While the energy consultant managed the project, the Conservation Corps performed the energy audit and installed more than 4,000 interior and 50 exterior LEDs in all five schools in the district, says Superintendent Caples.
Palermo officials received $500,000 in funding through Proposition 39 (formally known as the California Clean Energy Jobs Act), passed by California voters in 2012. According to a recent state report, 57 percent of Proposition 39 projects involve lighting and lighting controls.
The district’s energy audit listed projects that would produce the biggest savings. “Upgrading the lighting was No. 1 by far,” says Caples. So the school spent its first $100,000 exclusively on that. The other important items on the list included HVAC and solar energy.
PG&E participates in similar programs in five other northern California districts, says Terri Meyer, a customer relationship manager at the utility. The savings can be dramatic and payback can occur in less than two years—particularly when the new lights qualify for rebates offered by PG&E and other utilities. “With HVACs you get a payback but it takes a lot longer because they are so expensive,” Meyer says.
At one Palermo school, Helen M. Wilcox Elementary, replacing interior T12 fluorescents and parking lot lights cost just over $10,000. But PG&E provided more than $6,000 in rebates and the upgrade is expected to save about $9,000 annually in energy costs, Meyer says. And because installation costs were covered by the state-funded Conservation Corps, the payback period is less than a year—which is particularly fast, says Meyer.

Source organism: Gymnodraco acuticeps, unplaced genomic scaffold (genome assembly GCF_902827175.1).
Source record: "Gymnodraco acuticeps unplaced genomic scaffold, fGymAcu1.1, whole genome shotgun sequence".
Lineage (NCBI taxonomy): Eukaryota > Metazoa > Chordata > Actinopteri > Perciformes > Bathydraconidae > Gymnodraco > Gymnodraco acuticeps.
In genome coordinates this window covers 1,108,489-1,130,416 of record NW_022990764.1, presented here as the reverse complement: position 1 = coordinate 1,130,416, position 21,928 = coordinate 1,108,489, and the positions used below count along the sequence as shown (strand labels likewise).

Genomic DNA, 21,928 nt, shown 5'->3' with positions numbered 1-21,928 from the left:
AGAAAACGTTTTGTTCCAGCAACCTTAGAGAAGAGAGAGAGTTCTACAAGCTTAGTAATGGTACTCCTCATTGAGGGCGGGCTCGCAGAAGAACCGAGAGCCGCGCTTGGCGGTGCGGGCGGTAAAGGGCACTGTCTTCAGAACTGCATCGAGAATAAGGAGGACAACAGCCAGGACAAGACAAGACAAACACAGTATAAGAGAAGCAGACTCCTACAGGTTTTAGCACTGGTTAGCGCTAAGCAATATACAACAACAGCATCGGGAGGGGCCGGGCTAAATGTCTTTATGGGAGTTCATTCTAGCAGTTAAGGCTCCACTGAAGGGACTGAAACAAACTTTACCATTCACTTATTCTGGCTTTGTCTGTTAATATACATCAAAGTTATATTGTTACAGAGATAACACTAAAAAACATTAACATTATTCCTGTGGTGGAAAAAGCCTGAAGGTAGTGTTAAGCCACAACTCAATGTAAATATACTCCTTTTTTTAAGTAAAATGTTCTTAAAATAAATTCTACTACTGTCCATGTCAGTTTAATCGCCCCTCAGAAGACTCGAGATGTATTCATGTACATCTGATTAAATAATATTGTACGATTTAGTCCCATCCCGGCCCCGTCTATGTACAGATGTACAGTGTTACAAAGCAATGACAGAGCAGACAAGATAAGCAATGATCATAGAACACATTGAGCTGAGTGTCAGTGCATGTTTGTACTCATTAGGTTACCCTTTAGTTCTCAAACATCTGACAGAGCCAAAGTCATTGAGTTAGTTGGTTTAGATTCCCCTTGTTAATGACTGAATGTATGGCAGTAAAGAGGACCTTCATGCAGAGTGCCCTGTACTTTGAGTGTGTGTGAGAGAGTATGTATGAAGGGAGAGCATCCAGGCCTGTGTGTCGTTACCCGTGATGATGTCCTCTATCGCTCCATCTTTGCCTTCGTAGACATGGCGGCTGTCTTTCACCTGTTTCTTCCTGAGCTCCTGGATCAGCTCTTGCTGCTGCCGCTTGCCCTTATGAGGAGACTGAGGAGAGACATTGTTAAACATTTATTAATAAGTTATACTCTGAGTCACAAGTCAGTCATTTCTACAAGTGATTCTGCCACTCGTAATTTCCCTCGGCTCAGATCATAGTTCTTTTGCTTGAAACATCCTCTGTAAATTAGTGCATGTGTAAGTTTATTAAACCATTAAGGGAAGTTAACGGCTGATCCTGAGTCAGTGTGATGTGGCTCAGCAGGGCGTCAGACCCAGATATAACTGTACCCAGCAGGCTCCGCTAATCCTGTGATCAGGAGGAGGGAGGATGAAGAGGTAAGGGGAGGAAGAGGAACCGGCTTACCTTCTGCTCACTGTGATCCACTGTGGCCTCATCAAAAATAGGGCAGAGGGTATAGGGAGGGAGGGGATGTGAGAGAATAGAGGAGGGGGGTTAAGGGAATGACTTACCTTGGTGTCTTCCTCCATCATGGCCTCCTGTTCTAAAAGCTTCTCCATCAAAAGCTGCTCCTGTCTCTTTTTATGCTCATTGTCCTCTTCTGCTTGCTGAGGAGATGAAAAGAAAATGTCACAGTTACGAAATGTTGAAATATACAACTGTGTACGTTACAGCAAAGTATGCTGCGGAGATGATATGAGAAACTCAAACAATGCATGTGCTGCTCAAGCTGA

Bee Cave Elementary
Johnny Hill used to be skeptical of LEDs. “I thought they were way too expensive and unreliable,” says the assistant superintendent for business, financial and auxiliary services at Lake Travis ISD near Austin, Texas. But Hill got excited after his staff studied recent improvements and realized that a local LED manufacturer, Pruf Energy Solutions, willing to help with a pilot program this fall.
The district spent $229,000 to invest in LED lighting for Bee Cave Elementary, using money from a 2011 bond program, Hill says.
In an effort to monitor and reduce energy usage, the school is participating in Pruf’s proprietary controls system pilot project, and have installed the system in nine classrooms and some of the central offices. All of Bee Cave’s interior fluorescent and exterior lighting was replaced with LEDs.
For those specific classrooms and offices, Pruf provides a smart badge to control the lights, which turns lights on and off wirelessly when teachers enter or exit a room and can also be programmed to automatically adjust brightness. For example, during kindergarten story time, full-room lighting is unnecessary because children will be gathered in just one part of the room. So the lighting could dim or turn off entirely, except in the area where the teacher needs it.
“With LEDs, you can make lighting more efficient by matching it to the behavior and needs of the teachers and students,” says Hill. He projects Bee Cave will reduce utility costs by 50 percent by converting to LEDs. If the program works well, he plans to use the controls system in more classrooms and to upgrade the district’s eight other schools.
As these examples show, upgrading lights can be a smart step toward reducing energy costs. More schools are likely to embrace LED as prices drop, and could ultimately tie lighting into smart integrated energy management systems that include heating, air conditioning, and even security and video monitoring equipment.
Tam Harbert is a freelance writer based in Washington, D.C.